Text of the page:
Fitness can be profoundly influenced by the age at first reproduction (AFR), but to date the AFR-fitness relationship only has been investigated intraspecifically. Here we investigated the relationship between AFR and average lifetime reproductive success (LRS) across 34 bird species. We assessed differences in the deviation of the Optimal AFR (i.e., the species-specific AFR associated with the highest LRS) from the age at sexual maturity, considering potential effects of life-history as well as social and...

Data from: Population structure and historical demography of South American sea lions provide insights into the catastrophic decline of a marine mammal population

Joseph I. Hoffman, Gabriele J. Kowalski, Anastasia Klimova, Luke J. Eberhart-Phillips, Ian J. Staniland, Fritz Trillmich & Alastair M.M. Baylis
Understanding the causes of population decline is crucial for conservation management. We therefore used genetic analysis both to provide baseline data on population structure and to evaluate hypotheses for the catastrophic decline of the South American sea lion (Otaria flavescens) at the Falkland Islands (Malvinas) in the South Atlantic. We genotyped 259 animals from 23 colonies across the Falklands at 281 bp of the mitochondrial hypervariable region and 22 microsatellites. A weak signature of population...

Data from: Experimentally evolved and phenotypically plastic responses to enforced monogamy in a hermaphroditic flatworm

Tim Janicke, Peter Sandner, Steven A. Ramm, Dita B Vizoso & Lukas Schärer
Sexual selection is considered a potent evolutionary force in all sexually reproducing organisms, but direct tests in terms of experimental evolution of sexual traits are still lacking for simultaneously hermaphroditic animals. Here, we tested how evolution under enforced monogamy affected a suite of reproductive traits (including testis area, sex allocation, genital morphology, sperm morphology and mating behaviour) in the outcrossing hermaphroditic flatworm Macrostomum lignano, using an assay that also allowed the assessment of phenotypically plastic...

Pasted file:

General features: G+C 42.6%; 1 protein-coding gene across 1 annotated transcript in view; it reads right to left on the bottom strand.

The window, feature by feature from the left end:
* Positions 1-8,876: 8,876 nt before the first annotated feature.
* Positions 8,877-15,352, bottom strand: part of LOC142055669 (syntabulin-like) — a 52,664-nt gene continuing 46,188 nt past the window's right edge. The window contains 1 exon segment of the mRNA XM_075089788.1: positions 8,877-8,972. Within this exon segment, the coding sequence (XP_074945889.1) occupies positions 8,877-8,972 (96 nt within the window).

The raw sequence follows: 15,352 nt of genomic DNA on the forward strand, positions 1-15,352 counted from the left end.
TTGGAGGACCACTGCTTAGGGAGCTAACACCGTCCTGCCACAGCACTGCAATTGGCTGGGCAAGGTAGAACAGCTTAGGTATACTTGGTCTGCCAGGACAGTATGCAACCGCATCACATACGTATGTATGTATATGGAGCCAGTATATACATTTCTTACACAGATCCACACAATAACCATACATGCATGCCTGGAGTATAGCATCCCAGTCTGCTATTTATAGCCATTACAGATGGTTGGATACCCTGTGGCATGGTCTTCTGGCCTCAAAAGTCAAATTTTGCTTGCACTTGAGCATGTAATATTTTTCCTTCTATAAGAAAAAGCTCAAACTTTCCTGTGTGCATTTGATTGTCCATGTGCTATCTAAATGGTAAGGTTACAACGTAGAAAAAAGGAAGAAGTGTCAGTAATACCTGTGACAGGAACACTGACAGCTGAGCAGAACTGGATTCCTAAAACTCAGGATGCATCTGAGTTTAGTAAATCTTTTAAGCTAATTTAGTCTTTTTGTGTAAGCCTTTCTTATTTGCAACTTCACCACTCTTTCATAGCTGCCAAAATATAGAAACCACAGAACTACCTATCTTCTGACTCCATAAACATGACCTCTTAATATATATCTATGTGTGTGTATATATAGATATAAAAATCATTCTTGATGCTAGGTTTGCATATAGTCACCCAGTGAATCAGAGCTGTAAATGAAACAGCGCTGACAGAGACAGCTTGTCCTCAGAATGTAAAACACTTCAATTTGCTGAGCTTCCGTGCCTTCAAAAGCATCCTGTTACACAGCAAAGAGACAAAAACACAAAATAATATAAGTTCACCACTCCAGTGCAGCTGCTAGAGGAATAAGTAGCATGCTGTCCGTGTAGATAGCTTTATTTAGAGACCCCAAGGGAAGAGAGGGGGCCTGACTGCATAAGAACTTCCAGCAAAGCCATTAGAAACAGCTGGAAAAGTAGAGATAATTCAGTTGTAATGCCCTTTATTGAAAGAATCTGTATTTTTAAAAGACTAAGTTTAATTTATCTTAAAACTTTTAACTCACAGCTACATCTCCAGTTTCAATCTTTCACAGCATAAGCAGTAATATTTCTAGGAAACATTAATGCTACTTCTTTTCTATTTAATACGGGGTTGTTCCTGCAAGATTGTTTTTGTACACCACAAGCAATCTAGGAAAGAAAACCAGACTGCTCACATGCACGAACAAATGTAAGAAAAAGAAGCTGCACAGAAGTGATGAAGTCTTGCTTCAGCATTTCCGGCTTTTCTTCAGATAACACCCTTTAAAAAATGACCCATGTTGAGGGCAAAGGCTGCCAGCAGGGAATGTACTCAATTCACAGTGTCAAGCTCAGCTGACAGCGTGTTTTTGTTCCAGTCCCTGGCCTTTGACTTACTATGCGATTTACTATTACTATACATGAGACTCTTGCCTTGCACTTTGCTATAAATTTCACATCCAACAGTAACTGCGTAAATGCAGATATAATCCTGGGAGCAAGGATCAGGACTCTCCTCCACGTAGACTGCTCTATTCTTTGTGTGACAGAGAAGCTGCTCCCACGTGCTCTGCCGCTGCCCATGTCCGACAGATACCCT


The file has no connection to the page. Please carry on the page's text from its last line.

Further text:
Data from: Analysis of animal accelerometer data using hidden Markov models

Vianey Leos-Barajas, Theoni Photopoulou, Roland Langrock, Toby A. Patterson, Yuuki Y. Watanabe, Megan Murgatroyd & Yannis P. Papastamatiou
Use of accelerometers is now widespread within animal biologging as they provide a means of measuring an animal's activity in a meaningful and quantitative way where direct observation is not possible. In sequential acceleration data, there is a natural dependence between observations of behaviour, a fact that has been largely ignored in most analyses. Analyses of acceleration data where serial dependence has been explicitly modelled have largely relied on hidden Markov models (HMMs). Depending on...

Data from: EB Ford revisited: assessing the long-term stability of wing-spot patterns and population genetic structure of the meadow brown butterfly on the Isles of Scilly

Simon W. Baxter, Joseph I. Hoffman, Tom Tregenza, Nina Wedell & David J. Hosken
Understanding selection in the wild remains a major aim of evolutionary ecology and work by Ford and colleagues on the meadow brown butterfly Maniola jurtina did much to ignite this agenda. A great deal of their work was conducted during the 1950s on the Isles of Scilly. They documented island-specific wing-spot patterns that remained consistent over about a decade, but patterns on some islands changed after environmental perturbation. It was suggested that these wing-spot patterns...

Data from: Consequences of mating with siblings and nonsiblings on the reproductive success in a leaf beetle

Thorben Müller & Caroline Müller
Choosing a suitable mating partner is crucial for the fitness of an individual, whereby mating with siblings often results in inbreeding depression. We studied consequences of mating with siblings versus nonsiblings in the mustard leaf beetle, Phaedon cochleariae (Coleoptera: Chrysomelidae), on lifetime reproductive traits. Furthermore, we analyzed whether cuticular hydrocarbon (CHC) profiles are family specific and could potentially influence the mating behavior of young adults. We hypothesized a reduced reproductive success of females mated with...

Registration Year

  • 2016
    12

Resource Types

  • Dataset
    12

Affiliations

  • Bielefeld University
    12
  • British Antarctic Survey
    2
  • Institute of Avian Research
    2
  • University of Adelaide
    1
  • Centre d'Ecologie Fonctionnelle et Evolutive
    1
  • University of Washington
    1
  • Lund University
    1
  • University of Groningen
    1
  • University of Aberdeen
    1
  • University of Extremadura
    1